A defamation lawsuit against a Minnesota legislator will head back to district court after the Minnesota Supreme Court denied a yearslong effort to get the case dismissed.
The high court ruled Wednesday that Rep. John Lesch, DFL-St. Paul, was not protected by the state Constitution’s guarantee of legislative immunity when he wrote a letter to Mayor Melvin Carter in January 2018 expressing concerns about Carter’s choice of Lyndsey Olson for city attorney — a letter that Olson later claimed was defamatory.
In her opinion, Chief Justice Lorie Gildea wrote that “nothing in the letter indicates that Lesch was acting pursuant to his duties as a legislator.”
“The letter does not become de facto legislative activity simply because Lesch sent it on his official letterhead,” she wrote.
In the letter, Lesch questioned Carter’s process for hiring department heads and said that, had he known Olson was being considered for the city attorney job, he “would have registered grave concerns over her fit for the office.” He went on to describe Olson as “a prosecutor who would sacrifice justice in pursuit of a political win.”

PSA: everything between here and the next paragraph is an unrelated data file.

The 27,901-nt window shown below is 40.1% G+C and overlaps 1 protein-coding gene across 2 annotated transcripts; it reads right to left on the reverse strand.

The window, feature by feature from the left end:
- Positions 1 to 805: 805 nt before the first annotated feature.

Lesch worked in the City Attorney’s office for about 15 years and previously applied for the top job. He also previously served in the Minnesota National Guard, where Olson was the first woman to serve as general counsel and deputy staff judge advocate.
Olson sued Lesch for defamation in February 2018, alleging he began a campaign to attack her credentials soon after Carter announced he was appointing her to the position.
Lesch sought to have the case dismissed, arguing that his letter was protected legislative activity. A Hennepin County judge denied Lesch’s motion to dismiss in September 2018, and the Court of Appeals agreed.
Lisa Lamm Bachman, Olson’s attorney, applauded the Supreme Court’s decision.
“We believe the Minnesota Supreme Court reached the proper conclusion based on both the well-established case law, federal case law, and also just on the content of the letter and how legislative immunity is interpreted and applied,” she said.
The case will go back to district court for discovery, which could take several months, Lamm Bachman said.
“We do intend to move forward through the discovery process,” said Marshall Tanick, Lesch’s attorney. “We are confident that ultimately the lawsuit will fail on both factual and legal grounds.”